As a guide, we have listed the types of licenses and permits you will need to save you the trouble.

Tax Registration. If you will be selling goods in California, you must register with the Board of Equalisation (BOE) to obtain a seller’s permit. You can register online at the BOE website. If your business will have employees, you must register with the California Employment Development Department (EDD) for employer withholding taxes.

Employer Identification Number. If your business will hire staff, you must obtain a federal Employer Identification Number (EIN) from the IRS. You may start a business that does not need to hire staff from the beginning, but you will still need the EIN, as it will be needed to open your business bank account. You can get an EIN by completing an online application on the IRS website. There is no filing fee.

General Business License. Every California business must obtain a general business license from the city where the business is located. In the case of unincorporated sections of the state, the license is issued by the county where the business is located.

Regulatory licenses and permits. These cover areas such as health and safety, the environment, building and construction; and specific industries or services. Regulatory licenses and permits are issued by state agencies.

Insurance: A non-negotiable with regards to requirement of starting a business in California is your insurance cover. It is mandatory that you get an insurance cover for your business. The insurance needs of different types of businesses varies, so it is important that you contact an insurance broker to advise you on the types of insurance policies that your business needs.

  1. WRITE YOUR BUSINESS PLAN

Trying to start a business without writing a business plan is like having a very beautiful car and not putting petrol or recharging it, if it is an electric car. In other words, writing a business plan is very instrumental to the success of your business, as it serves as the compass and torch-light, helping you to navigate the dark corners of the business world.

A business plan basically captures and highlights what your business is all about, your legal structure, marketing plan, product/service of your business, your team, and your financial projections, amongst others.

The business plan though in most cases will be for your own consumption, but you need it to pitch your business idea to investors, bankers, partners, if your business will be needing external funding.

Your business plan should at least on the minimum answer these questions:

  • What is your business strategy? What is your market? Your industry? Your niche?
  • How will you find customers/clients/deals?
  • How will you raise the money for the business?
  • How much will you charge for your product/service?
  • What will your start-up costs be?
  • What will your ongoing expenses be?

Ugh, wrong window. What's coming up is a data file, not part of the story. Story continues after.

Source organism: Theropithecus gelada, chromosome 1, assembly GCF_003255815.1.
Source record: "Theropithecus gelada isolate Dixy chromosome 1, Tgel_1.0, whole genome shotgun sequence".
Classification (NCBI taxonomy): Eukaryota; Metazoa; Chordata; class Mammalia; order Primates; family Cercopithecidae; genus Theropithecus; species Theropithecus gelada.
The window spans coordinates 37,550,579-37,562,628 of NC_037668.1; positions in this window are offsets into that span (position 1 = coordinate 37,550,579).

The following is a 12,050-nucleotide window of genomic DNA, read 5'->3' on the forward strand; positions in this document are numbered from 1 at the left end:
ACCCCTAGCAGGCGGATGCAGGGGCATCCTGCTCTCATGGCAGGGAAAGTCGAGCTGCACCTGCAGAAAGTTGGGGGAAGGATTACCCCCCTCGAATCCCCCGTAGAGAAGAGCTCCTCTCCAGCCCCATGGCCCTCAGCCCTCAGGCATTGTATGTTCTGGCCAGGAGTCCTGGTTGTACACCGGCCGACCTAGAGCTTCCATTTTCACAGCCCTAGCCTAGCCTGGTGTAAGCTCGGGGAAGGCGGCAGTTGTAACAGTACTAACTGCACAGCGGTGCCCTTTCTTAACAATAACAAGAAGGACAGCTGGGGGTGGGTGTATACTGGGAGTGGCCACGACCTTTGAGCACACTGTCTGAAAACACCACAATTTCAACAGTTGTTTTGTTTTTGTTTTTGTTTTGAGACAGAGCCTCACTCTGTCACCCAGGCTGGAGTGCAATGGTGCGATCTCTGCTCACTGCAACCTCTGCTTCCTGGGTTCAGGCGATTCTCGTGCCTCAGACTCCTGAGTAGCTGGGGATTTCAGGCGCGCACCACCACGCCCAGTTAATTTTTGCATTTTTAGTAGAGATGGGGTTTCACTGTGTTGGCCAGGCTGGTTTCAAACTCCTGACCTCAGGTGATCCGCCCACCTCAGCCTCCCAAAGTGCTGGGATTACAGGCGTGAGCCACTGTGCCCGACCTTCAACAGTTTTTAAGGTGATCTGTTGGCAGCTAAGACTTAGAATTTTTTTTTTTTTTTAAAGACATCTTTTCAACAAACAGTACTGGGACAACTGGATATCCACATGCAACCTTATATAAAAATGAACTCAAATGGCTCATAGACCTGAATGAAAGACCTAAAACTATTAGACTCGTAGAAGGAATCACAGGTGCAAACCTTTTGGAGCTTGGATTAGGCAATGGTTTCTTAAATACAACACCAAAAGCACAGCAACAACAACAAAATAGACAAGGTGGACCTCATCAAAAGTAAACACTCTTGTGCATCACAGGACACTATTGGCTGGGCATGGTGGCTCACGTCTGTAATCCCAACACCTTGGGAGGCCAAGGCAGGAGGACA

A good and detailed business plan will therefore contain your strategy on how the business will grow over specified time, a marketing plan on how to attract future investors/customers and the executive summary of the business plan, which will capture the whole essence of your business.

But generally speaking, almost all business plans have the following elements:

  • Cover or Title Page
  • Plan Summary
  • Operating or Management Plan
  • Market Analysis
  • Marketing Plan
  • Human Resource Management
  • Financial Data
  • Owner(s)’ Experience and Expertise
  1. OPEN A BUSINESS BANK ACCOUNT

If you want to run a professional business, it is expected that you open a business bank account and not just use your personal bank account as your business account. Having a business bank account, aside the fact that it will help you avoid issues when it comes to filling your tax returns, having a business bank account will enable to apply for a business credit card, which can serve as a form of funding for your business.

So you can contact your local bank to find out about the different types of business accounts and choose the one that is best fitted for your business. More so, when applying for a business credit card, it is very important that you apply for one with 0% introductory APR, and also ensure that you pay off the credit card, before the expiration of the introductory APR.

So whether your interest is startup business loan, equipment financing, or a business line of credit, having a business bank account will help you build the credit score that will help you access the type of loan you will need in the future.

  1. SOURCE FOR FUNDS

The process of raising funds for a new business is a very tough one, particularly if the business idea is not one of those “out of this world” business ideas that will have investors falling heels over heel to be the first to buy into it. However, there are many possibilities of sourcing for funds for a new business, which however depends on the type of the business and also if the business owner have the need for raising funds.

The type and size of your business will determine how much funding you will need, as not all businesses requires the same amount of funding and equipment to start and run. So we will be looking at the various channels through which you can raise funds for your small business, as the amount you will require will be dependent on the type of business, size, and the daily operational costs of the business.

Types of funding you can use to start your small business are as follows:

  • Personal savings